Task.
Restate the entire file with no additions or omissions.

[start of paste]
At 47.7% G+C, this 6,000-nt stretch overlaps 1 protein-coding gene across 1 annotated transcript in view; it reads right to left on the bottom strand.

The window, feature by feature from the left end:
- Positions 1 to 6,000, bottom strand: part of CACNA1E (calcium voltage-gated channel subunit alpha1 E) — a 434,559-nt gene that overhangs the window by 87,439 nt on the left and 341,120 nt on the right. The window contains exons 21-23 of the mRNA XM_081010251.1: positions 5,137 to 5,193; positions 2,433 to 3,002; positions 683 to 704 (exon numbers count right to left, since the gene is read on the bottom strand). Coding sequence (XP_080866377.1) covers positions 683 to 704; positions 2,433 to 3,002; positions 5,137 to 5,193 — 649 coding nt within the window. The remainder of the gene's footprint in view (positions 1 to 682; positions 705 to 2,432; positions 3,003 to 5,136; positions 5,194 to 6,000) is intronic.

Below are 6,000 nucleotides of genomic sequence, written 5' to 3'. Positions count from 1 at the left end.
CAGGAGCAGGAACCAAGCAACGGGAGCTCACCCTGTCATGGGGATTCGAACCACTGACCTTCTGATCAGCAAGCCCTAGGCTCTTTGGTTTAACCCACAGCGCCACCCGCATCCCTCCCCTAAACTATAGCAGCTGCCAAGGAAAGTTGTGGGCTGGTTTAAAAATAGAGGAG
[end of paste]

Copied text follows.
At 47.7% G+C, this 6,000-nt stretch overlaps 1 protein-coding gene across 1 annotated transcript in view; it reads right to left on the bottom strand.

The window, feature by feature from the left end:
- Positions 1 to 6,000, bottom strand: part of CACNA1E (calcium voltage-gated channel subunit alpha1 E) — a 434,559-nt gene that overhangs the window by 87,439 nt on the left and 341,120 nt on the right. The window contains exons 21-23 of the mRNA XM_081010251.1: positions 5,137 to 5,193; positions 2,433 to 3,002; positions 683 to 704 (exon numbers count right to left, since the gene is read on the bottom strand). Coding sequence (XP_080866377.1) covers positions 683 to 704; positions 2,433 to 3,002; positions 5,137 to 5,193 — 649 coding nt within the window. The remainder of the gene's footprint in view (positions 1 to 682; positions 705 to 2,432; positions 3,003 to 5,136; positions 5,194 to 6,000) is intronic.

Below are 6,000 nucleotides of genomic sequence, written 5' to 3'. Positions count from 1 at the left end.
CAGGAGCAGGAACCAAGCAACGGGAGCTCACCCTGTCATGGGGATTCGAACCACTGACCTTCTGATCAGCAAGCCCTAGGCTCTTTGGTTTAACCCACAGCGCCACCCGCATCCCTCCCCTAAACTATAGCAGCTGCCAAGGAAAGTTGTGGGCTGGTTTAAAAATAGAGGAG